Little Edith is our first bottle fed lamb. She is one of triplets born in January 2014 and her mum is the 2 horn ewe number 10. Here she is as a lamb learning to work her legs
Edith has always been a bit special. She had really droopy ears like lambs sometimes do but hers never picked up (they’re still a bit floppy now) and she always seemed to have a slightly odd shaped head and bloated belly. In fact we were so concerned about how bloated she was that we took her to the vet and tried home remedies like olive oil and ground ginger. She just didn’t seem right and kept scouring for ages. We had her in the house for a few days, then back on the field and then brought her back to the house when she seemed poorly again.
She has come round well but there is still something a little odd about her and we decided that we wouldn’t risk lambing her in case she does have problems. We were wondering what to do with her as we couldn’t bring ourselves to sell her for meat and then we decided to keep two of the lambs for breeding in the future and therefore decided that Edith could just stay with them and that if we did that every year, she’d always be able to stay with the lambs we were going to keep. So that’s the plan.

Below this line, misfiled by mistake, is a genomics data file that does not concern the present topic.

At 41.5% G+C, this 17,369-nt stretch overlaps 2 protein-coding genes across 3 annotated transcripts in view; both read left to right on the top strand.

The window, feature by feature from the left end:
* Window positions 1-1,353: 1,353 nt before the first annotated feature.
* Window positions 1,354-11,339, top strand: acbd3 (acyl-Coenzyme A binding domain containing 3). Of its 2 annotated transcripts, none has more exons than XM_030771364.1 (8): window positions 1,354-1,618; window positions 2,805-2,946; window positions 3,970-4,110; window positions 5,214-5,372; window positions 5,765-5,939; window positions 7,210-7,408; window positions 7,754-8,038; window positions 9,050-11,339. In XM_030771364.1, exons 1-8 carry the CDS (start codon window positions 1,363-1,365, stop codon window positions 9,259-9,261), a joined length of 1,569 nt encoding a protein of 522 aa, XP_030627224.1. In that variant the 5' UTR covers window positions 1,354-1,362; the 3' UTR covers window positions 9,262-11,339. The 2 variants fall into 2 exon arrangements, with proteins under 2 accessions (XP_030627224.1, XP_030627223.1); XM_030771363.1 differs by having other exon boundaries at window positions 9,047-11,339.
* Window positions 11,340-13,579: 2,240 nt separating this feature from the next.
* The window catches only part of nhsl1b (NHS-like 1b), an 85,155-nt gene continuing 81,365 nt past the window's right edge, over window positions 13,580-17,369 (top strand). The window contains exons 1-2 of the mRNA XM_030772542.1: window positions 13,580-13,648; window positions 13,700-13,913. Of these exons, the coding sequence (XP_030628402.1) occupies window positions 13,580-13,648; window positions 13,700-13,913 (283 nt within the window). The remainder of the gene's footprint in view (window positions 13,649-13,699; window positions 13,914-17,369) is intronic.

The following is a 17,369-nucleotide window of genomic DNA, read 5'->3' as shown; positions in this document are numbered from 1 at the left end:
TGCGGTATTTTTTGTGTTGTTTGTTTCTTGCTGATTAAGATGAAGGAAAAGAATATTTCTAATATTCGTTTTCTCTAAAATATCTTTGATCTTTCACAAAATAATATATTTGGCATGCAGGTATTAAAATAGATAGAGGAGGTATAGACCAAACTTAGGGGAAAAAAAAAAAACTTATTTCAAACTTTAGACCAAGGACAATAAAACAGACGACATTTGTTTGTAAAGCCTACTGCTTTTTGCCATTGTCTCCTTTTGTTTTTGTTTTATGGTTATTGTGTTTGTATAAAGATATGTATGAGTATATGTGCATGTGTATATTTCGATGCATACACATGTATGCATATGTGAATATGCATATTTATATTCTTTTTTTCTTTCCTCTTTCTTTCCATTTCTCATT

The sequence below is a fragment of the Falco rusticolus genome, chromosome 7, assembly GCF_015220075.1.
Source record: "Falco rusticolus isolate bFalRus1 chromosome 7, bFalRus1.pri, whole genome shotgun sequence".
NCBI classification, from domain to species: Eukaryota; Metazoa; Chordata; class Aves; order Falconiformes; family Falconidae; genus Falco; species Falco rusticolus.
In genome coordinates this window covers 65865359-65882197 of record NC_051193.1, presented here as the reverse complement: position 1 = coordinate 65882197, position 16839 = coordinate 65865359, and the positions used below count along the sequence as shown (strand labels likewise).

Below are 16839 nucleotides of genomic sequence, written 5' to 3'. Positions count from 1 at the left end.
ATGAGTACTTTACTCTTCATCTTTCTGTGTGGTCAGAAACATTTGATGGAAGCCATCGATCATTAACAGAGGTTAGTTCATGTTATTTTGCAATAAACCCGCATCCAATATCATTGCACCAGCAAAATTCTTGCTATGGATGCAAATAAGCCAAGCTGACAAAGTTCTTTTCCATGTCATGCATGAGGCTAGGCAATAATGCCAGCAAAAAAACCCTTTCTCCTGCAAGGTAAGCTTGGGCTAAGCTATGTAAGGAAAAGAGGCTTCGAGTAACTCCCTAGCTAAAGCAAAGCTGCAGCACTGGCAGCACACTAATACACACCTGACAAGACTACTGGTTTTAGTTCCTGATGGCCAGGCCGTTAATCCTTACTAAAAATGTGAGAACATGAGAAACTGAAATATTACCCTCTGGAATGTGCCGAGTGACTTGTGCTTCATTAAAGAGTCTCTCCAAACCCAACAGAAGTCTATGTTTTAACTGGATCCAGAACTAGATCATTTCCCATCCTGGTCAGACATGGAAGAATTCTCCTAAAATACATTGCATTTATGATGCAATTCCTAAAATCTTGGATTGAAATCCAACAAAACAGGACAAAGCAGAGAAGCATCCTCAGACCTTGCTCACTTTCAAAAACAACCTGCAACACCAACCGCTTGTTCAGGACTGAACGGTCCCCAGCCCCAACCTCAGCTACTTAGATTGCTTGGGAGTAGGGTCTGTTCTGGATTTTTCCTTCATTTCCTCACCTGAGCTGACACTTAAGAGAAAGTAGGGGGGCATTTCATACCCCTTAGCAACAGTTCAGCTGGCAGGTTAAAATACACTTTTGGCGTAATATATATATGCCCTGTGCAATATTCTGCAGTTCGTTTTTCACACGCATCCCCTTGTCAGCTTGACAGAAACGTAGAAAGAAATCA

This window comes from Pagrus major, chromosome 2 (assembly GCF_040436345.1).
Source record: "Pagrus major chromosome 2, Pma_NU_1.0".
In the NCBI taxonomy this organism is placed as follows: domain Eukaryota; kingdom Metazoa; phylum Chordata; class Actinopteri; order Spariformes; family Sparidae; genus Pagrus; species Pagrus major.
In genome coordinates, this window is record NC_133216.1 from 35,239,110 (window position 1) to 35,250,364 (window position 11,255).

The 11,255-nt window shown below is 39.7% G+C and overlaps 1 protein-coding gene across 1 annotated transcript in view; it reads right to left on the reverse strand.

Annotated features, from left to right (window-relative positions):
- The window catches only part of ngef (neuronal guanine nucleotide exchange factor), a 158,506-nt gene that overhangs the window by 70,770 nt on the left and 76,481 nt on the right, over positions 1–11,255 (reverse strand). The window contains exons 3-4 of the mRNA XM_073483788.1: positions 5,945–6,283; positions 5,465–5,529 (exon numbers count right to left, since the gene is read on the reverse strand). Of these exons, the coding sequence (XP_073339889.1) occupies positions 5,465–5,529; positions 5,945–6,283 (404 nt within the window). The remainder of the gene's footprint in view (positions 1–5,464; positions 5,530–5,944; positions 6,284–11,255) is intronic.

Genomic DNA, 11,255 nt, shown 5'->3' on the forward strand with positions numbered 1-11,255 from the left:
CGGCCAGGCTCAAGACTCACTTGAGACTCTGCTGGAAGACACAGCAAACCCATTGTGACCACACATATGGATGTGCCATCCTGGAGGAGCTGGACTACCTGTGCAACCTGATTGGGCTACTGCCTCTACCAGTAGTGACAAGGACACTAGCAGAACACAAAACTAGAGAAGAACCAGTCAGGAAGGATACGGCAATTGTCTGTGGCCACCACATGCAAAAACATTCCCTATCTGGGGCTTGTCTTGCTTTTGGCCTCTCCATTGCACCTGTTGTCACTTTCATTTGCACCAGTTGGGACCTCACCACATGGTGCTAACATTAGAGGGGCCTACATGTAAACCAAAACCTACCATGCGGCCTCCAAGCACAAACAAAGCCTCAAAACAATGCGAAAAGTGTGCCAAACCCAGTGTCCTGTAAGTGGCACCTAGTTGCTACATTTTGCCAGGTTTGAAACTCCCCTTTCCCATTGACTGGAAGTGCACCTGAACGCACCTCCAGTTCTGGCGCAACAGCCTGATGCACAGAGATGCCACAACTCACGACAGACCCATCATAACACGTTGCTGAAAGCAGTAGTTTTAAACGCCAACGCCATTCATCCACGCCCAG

Edith is tame as you would expect from a bottle fed lamb. She often comes and stands by us, sometimes leaning against out legs, sometimes just being with us. When we walk the field she comes with us and when we feed the sheep she’ll still come and check that we haven’t saved her any food in the bucket. She used to get pushed off so we fed her on her own out of the bucket for a bit. She’s also got a really distinctive bleat which always sounds a bit impatient and cross. I reckon I could pick her out of any flock without seeing her. She’s the only of our bottle fed lambs left with us now but she seems to have integrated herself into the flock – at least while we’re not there to distract her.